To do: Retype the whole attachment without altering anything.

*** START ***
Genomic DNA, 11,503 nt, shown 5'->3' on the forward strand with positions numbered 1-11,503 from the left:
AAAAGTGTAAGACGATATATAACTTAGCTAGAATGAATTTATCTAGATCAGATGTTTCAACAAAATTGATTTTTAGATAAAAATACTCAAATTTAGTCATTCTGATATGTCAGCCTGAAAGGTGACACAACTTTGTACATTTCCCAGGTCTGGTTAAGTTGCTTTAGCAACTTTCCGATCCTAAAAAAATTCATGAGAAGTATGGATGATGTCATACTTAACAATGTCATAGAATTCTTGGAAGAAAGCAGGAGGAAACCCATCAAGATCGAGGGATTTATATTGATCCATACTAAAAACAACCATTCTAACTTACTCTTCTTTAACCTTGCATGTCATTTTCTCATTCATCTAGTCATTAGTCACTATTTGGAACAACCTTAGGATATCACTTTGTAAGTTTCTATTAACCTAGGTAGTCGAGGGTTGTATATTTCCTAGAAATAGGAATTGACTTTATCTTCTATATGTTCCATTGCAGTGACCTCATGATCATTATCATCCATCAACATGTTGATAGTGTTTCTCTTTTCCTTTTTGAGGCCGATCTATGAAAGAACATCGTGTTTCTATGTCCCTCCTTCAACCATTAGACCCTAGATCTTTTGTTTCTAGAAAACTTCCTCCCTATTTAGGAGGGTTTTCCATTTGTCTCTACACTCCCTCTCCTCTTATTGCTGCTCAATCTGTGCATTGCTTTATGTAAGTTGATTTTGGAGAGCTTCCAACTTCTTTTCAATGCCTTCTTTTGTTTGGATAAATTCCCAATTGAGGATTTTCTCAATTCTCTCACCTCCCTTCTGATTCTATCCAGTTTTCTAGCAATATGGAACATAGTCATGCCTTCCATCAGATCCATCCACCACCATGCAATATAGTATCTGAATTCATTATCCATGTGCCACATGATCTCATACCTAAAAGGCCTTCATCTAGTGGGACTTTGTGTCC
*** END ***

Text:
Genomic DNA, 11,503 nt, shown 5'->3' on the forward strand with positions numbered 1-11,503 from the left:
AAAAGTGTAAGACGATATATAACTTAGCTAGAATGAATTTATCTAGATCAGATGTTTCAACAAAATTGATTTTTAGATAAAAATACTCAAATTTAGTCATTCTGATATGTCAGCCTGAAAGGTGACACAACTTTGTACATTTCCCAGGTCTGGTTAAGTTGCTTTAGCAACTTTCCGATCCTAAAAAAATTCATGAGAAGTATGGATGATGTCATACTTAACAATGTCATAGAATTCTTGGAAGAAAGCAGGAGGAAACCCATCAAGATCGAGGGATTTATATTGATCCATACTAAAAACAACCATTCTAACTTACTCTTCTTTAACCTTGCATGTCATTTTCTCATTCATCTAGTCATTAGTCACTATTTGGAACAACCTTAGGATATCACTTTGTAAGTTTCTATTAACCTAGGTAGTCGAGGGTTGTATATTTCCTAGAAATAGGAATTGACTTTATCTTCTATATGTTCCATTGCAGTGACCTCATGATCATTATCATCCATCAACATGTTGATAGTGTTTCTCTTTTCCTTTTTGAGGCCGATCTATGAAAGAACATCGTGTTTCTATGTCCCTCCTTCAACCATTAGACCCTAGATCTTTTGTTTCTAGAAAACTTCCTCCCTATTTAGGAGGGTTTTCCATTTGTCTCTACACTCCCTCTCCTCTTATTGCTGCTCAATCTGTGCATTGCTTTATGTAAGTTGATTTTGGAGAGCTTCCAACTTCTTTTCAATGCCTTCTTTTGTTTGGATAAATTCCCAATTGAGGATTTTCTCAATTCTCTCACCTCCCTTCTGATTCTATCCAGTTTTCTAGCAATATGGAACATAGTCATGCCTTCCATCAGATCCATCCACCACCATGCAATATAGTATCTGAATTCATTATCCATGTGCCACATGATCTCATACCTAAAAGGCCTTCATCTAGTGGGACTTTGTGTCC